For an in-depth understanding of the context and significance of Samuel H. Vick‘s service as Wilson postmaster, please read Benjamin R. Justesen’s “Black Tip, White Iceberg: Black Postmasters and the Rise of White Supremacy in North Carolina, 1897-1901,” published in The North Carolina Historical Review, Volume 82, Number 2 (April 2005), pp. 193-227. (If you don’t have a JSTOR subscription, you can sign up for 100 free article views.)
Cleveland Gazette, 29 January 1898.
A curious comment on the appointment of Owen L.W. Smith as minister to Liberia.
This massive volume, dense with charts and tables and lists, illuminates the fierce struggle over political appointment/patronage jobs in the late 19th century and the intense sense of envy and entitlement that shaped attitudes toward award of such jobs to African-Americans. Essentially, this book lists all military officers and federal government employees on the payroll in 1891.
Here is Alfred Robinson, railway postal clerk on the Rocky Mount, N.C., to Norfolk, Virginia, line, earning $1000 per year.
Measured in 2016 dollars, the relative economic status value of a $1000/year salary is $239,000. A $1500/year salary is valued at $358,000. (Economic status value measures the relative “prestige value” of an amount of income or wealth measured between two periods using the income index of the per capita gross domestic product.) This kind of wealth awarded to African-Americans set blood boiling.
“Official Register of the United States, Containing a List of the Officers and Employees in the Civil, Military, and Naval Service,” Department of Commerce and Labor, Bureau of the Census, digitized by Oregon State Library, Salem, Oregon; available online at http://www.ancestry.com.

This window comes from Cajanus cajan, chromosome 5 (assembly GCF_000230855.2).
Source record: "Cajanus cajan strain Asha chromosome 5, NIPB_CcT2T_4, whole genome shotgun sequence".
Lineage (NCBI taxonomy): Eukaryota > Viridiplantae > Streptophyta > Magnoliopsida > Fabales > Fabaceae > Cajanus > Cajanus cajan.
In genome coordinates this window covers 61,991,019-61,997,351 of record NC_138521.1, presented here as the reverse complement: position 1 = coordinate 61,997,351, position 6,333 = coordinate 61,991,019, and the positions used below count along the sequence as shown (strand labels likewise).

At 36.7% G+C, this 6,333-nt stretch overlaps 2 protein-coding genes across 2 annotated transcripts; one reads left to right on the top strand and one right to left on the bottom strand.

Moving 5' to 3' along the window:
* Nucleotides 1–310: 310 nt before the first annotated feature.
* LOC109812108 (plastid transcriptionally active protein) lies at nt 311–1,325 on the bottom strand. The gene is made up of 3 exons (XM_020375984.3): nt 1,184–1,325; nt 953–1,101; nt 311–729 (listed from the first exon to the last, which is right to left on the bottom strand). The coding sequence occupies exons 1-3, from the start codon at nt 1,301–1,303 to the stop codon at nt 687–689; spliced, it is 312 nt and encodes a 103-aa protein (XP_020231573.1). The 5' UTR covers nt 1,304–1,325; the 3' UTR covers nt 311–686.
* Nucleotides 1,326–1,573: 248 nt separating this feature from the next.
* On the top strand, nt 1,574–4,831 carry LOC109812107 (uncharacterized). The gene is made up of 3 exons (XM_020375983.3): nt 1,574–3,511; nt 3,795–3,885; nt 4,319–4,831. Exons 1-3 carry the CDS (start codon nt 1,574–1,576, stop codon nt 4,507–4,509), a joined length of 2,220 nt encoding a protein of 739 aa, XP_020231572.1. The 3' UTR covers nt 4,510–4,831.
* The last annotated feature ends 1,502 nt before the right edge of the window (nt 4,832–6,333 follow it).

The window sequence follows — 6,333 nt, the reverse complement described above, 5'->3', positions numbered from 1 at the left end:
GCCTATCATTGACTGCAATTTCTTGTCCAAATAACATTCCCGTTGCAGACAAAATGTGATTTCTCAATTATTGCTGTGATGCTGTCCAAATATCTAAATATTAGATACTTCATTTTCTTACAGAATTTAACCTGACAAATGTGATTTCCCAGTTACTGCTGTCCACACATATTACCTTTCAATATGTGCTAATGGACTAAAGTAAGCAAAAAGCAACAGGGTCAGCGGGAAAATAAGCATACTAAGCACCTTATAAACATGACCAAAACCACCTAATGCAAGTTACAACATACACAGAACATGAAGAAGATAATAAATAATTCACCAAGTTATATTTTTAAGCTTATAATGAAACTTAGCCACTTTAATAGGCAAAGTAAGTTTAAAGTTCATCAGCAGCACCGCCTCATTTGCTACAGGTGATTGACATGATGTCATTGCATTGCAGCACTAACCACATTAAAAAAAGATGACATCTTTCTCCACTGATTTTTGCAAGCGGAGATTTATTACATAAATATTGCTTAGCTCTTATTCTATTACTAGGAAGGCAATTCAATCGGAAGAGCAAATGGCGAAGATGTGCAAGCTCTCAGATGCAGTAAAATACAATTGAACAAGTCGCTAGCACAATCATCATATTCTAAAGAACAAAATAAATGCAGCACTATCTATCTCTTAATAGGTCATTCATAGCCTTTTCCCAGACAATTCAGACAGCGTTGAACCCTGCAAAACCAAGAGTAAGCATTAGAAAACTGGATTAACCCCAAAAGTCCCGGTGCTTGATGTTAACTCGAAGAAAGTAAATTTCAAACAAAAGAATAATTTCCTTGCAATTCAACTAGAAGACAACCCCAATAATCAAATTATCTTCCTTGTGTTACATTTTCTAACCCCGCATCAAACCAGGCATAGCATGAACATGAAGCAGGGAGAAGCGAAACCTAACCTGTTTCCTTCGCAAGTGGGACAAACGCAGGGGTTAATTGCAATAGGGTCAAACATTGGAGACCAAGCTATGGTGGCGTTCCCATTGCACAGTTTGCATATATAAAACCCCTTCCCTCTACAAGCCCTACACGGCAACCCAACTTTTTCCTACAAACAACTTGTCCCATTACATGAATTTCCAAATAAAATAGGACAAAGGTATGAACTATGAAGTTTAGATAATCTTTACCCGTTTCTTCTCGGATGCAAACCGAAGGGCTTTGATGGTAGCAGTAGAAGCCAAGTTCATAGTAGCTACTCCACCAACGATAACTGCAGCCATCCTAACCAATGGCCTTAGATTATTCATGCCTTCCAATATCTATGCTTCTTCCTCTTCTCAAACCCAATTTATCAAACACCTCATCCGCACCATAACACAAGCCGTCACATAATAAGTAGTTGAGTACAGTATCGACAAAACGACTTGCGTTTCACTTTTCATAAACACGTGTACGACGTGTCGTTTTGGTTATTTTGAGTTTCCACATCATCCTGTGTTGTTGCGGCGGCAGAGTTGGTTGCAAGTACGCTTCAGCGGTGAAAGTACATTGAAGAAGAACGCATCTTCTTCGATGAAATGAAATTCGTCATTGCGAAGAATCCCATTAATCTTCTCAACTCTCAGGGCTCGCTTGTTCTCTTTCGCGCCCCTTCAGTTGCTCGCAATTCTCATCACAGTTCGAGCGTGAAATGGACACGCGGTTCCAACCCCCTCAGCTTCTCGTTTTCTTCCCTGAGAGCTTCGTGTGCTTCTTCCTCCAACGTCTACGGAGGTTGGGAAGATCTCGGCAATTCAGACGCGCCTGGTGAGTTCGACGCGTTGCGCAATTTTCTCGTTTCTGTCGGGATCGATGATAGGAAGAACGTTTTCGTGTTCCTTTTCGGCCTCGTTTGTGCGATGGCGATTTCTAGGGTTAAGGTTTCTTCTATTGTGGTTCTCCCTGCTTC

When Lily-White Republican Senator Jeter C. Pritchard set out to oust postmaster Samuel H. Vick, who represented “the last vestige of negro office holders in the state,” a slew of prominent Wilson Democrats bucked convention to rally in Vick’s favor. Among the politicians, lawyers and businessmen supporting Vick was John H. Blount, whose letter of recommendation noted that Vick’s “mother and grandmother belonged to [his] father.”
The writer of this opinion piece mocks the Democrats who had once lamented Vick’s sinecure, “pictur[ing] how their dear wives and daughters were humiliated by having to transact all their postal business at Wilson with a negro postmaster and negro postal clerks.”
The People’s Paper (Charlotte, N.C.), 10 December 1902.
Roanoke News, 8 May 1884.
James Edward O’Hara was elected to the United States House of Representatives from North Carolina’s Black Second district in 1882.
An excerpt from a ledger recording appointments of Wilson County postmasters, including Samuel H. Vick:
Vick’s appointment dates were 28 September 1889, 27 January 1890, and 24 May 1898.
(Click to enlarge.)
Record of Appointment of Postmasters, 1832-1971, records of the Post Office Department, Record Group Number 28, National Archives [database on-line], http://www.Ancestry.com.